Rebuilding Iraq, One Province at a Time
"Soldiers from 1st Battalion, 30th Infantry, Task Force Liberty are working with the people of the Diyala Province to build schools, improve the water supply, pave roads and rebuild their local government.
Coalition Soldiers are providing Iraqis with money to improve their way of life and, in order to ensure projects in the Diyala Province are progressing on schedule, Soldiers conduct routine checks of these sites.
The work the Soldiers are doing is helping to rebuild the city services, said 1st Lt. Jeremy Krueger, civil-military operations officer for Task Force 1-30, and native of Pensacola, Fla.
"I think the projects in our [area of operations] are important," said Krueger. "What we are doing is improving the infrastructure for this whole area that has been torn down over the last several years. It’s helping the population immensely. It is providing new schools for them, new roads, new water projects, water supplies that they have never had and also some of the projects are businesses that are going to provide some revenue for the area."
The unit is still working on developing more projects in order to better the area, said Sgt. Maj. Matthew J. West, civil-military operations sergeant major for Task Force 1-30 and a native of Dallas, Texas.
We have 83 projects that have been submitted or are currently underway, West said.
"Out of those, we have a variety of different types of projects. The majority of our projects right now (include) anywhere from 35 to 40 schools that are being rebuilt. We have a lot of water projects through three of our major cities and also sewage projects," he said.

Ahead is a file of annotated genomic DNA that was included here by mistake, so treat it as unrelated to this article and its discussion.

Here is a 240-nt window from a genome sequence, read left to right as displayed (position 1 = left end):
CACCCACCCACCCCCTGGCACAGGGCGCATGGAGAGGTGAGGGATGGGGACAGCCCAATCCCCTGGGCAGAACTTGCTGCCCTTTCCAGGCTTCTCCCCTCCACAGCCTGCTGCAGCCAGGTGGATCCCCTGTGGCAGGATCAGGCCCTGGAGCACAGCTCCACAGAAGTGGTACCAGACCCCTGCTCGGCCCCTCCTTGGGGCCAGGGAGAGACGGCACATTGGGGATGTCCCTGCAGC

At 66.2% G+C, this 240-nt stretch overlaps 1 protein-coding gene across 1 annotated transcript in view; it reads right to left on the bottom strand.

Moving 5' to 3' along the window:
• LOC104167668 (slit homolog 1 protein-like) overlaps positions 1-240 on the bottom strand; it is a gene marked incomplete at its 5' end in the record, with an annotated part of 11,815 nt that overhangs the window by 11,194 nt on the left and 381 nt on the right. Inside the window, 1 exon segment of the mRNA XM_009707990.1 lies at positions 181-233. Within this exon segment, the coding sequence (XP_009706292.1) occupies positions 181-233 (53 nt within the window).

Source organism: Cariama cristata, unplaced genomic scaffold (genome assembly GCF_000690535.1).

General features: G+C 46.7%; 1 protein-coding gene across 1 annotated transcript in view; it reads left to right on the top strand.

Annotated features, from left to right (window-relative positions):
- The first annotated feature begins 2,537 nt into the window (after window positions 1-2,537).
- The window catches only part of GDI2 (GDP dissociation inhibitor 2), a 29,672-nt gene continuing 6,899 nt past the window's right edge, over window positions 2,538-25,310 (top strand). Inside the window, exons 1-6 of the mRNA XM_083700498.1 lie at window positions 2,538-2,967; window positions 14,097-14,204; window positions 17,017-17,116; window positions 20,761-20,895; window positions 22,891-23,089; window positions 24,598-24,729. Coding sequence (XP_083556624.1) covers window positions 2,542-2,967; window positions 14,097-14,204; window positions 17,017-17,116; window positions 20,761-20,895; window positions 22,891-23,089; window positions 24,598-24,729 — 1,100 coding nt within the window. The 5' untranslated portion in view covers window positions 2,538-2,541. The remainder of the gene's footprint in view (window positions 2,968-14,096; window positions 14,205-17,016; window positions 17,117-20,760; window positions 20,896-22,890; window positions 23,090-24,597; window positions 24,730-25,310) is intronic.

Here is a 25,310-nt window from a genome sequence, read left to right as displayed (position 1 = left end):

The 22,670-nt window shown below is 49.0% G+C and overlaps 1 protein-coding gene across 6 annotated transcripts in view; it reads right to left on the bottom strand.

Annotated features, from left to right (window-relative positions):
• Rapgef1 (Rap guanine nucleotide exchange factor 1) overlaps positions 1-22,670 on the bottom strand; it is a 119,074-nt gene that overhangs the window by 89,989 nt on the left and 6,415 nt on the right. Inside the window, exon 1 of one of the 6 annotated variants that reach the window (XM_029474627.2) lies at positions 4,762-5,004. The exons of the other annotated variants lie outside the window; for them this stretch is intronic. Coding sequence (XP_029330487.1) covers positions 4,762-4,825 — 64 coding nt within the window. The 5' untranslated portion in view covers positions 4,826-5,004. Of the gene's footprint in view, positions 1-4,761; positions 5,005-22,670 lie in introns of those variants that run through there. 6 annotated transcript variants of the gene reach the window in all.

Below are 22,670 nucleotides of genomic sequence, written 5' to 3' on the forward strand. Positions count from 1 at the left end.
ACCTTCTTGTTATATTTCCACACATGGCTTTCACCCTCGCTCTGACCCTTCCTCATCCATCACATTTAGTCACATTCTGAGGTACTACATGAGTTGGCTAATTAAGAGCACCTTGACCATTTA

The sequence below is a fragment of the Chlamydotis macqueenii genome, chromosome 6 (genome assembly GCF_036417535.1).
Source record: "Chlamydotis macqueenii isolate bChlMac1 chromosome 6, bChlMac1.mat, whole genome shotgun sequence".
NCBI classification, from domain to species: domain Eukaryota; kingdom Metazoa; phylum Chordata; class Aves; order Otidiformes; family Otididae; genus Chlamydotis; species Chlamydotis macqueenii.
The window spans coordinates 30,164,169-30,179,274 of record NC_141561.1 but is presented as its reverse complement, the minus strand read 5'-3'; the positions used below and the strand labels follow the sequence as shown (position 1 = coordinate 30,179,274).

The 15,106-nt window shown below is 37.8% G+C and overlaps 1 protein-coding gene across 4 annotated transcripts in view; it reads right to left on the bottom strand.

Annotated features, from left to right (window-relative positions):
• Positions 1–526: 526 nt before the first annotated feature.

1st Lt. Jeremy Krueger, civil military operations officer for 1-30th, and native of Pensacola, Fla., and his translator observe as Iraqis work to build a school in the Diyala Province. (Photo by Sgt. Jennifer J. Eidson, 22nd Mobile Public Affairs Detachment)
Krueger said he believes they are making progress with the people of the Diyala Province.
"We get a lot of support from cities and even with a lot of the individual residents," he said. "We get a lot of positive feedback when we go out and do some of these projects and inspect them."
Part of the unit’s job is to help local leadership learn how to develop their infrastructure and run operations on their own, Krueger said.
"Every day that we go out and interact with the local governments, [we] try to show them that we are there to help," Krueger said. "At the same time, teach them how to solve problems and provide solutions on their own with less and less of our help."
The democratic government is working well in the area, West said.
"The individuals know they have a right to vote," West said. "They are working on voting registration right now and, with the upcoming elections between the October and December time frame, I think we are going to have a good turn out. People understand that democracy in this area is going to be in the road ahead."
West said he believes they are able to help the Iraqis rebuild their city because they are taking the steps that need to be taken for the province’s future.
"I think the key thing is understanding where these people are and where they need to go," West said. "I think they’re understanding the democratic process and [we are] also ensuring that these projects are being accomplished to benefit the people of the Diyala Province."
-By Sgt. Jennifer J. Eidson
22nd Mobile Public Affairs Detachment (source)
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